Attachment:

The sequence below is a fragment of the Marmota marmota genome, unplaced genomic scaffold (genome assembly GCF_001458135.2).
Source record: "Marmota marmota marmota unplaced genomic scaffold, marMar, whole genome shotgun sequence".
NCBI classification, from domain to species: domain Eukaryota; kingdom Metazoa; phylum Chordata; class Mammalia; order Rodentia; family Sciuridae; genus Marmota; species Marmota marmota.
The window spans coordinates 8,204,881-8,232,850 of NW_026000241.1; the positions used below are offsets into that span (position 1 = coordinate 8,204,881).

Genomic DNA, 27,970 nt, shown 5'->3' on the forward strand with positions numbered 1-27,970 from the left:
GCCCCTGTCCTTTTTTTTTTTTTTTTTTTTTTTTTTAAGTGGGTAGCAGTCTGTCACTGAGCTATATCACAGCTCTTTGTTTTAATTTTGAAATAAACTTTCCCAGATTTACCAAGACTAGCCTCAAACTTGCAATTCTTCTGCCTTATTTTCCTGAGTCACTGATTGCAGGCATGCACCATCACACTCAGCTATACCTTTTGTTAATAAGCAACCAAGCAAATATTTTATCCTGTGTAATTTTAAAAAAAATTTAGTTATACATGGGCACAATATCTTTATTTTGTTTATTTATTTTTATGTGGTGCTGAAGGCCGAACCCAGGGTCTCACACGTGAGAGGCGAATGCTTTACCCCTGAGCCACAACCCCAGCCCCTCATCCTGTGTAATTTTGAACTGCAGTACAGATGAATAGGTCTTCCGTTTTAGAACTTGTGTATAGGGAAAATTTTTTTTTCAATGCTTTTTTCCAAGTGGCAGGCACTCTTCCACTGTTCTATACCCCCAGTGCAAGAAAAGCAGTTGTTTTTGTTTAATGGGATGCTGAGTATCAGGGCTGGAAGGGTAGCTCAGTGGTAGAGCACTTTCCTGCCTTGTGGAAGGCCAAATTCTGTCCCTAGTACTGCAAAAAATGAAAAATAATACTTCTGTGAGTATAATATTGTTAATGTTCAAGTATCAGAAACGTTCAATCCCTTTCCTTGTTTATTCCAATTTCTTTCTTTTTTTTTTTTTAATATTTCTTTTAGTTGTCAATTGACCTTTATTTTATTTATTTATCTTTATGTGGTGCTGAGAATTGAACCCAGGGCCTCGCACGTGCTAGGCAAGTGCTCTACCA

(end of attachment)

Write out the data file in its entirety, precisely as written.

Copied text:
The sequence below is a fragment of the Marmota marmota genome, unplaced genomic scaffold (genome assembly GCF_001458135.2).
Source record: "Marmota marmota marmota unplaced genomic scaffold, marMar, whole genome shotgun sequence".
NCBI classification, from domain to species: domain Eukaryota; kingdom Metazoa; phylum Chordata; class Mammalia; order Rodentia; family Sciuridae; genus Marmota; species Marmota marmota.
The window spans coordinates 8,204,881-8,232,850 of NW_026000241.1; the positions used below are offsets into that span (position 1 = coordinate 8,204,881).

Genomic DNA, 27,970 nt, shown 5'->3' on the forward strand with positions numbered 1-27,970 from the left:
GCCCCTGTCCTTTTTTTTTTTTTTTTTTTTTTTTTTAAGTGGGTAGCAGTCTGTCACTGAGCTATATCACAGCTCTTTGTTTTAATTTTGAAATAAACTTTCCCAGATTTACCAAGACTAGCCTCAAACTTGCAATTCTTCTGCCTTATTTTCCTGAGTCACTGATTGCAGGCATGCACCATCACACTCAGCTATACCTTTTGTTAATAAGCAACCAAGCAAATATTTTATCCTGTGTAATTTTAAAAAAAATTTAGTTATACATGGGCACAATATCTTTATTTTGTTTATTTATTTTTATGTGGTGCTGAAGGCCGAACCCAGGGTCTCACACGTGAGAGGCGAATGCTTTACCCCTGAGCCACAACCCCAGCCCCTCATCCTGTGTAATTTTGAACTGCAGTACAGATGAATAGGTCTTCCGTTTTAGAACTTGTGTATAGGGAAAATTTTTTTTTCAATGCTTTTTTCCAAGTGGCAGGCACTCTTCCACTGTTCTATACCCCCAGTGCAAGAAAAGCAGTTGTTTTTGTTTAATGGGATGCTGAGTATCAGGGCTGGAAGGGTAGCTCAGTGGTAGAGCACTTTCCTGCCTTGTGGAAGGCCAAATTCTGTCCCTAGTACTGCAAAAAATGAAAAATAATACTTCTGTGAGTATAATATTGTTAATGTTCAAGTATCAGAAACGTTCAATCCCTTTCCTTGTTTATTCCAATTTCTTTCTTTTTTTTTTTTTAATATTTCTTTTAGTTGTCAATTGACCTTTATTTTATTTATTTATCTTTATGTGGTGCTGAGAATTGAACCCAGGGCCTCGCACGTGCTAGGCAAGTGCTCTACCA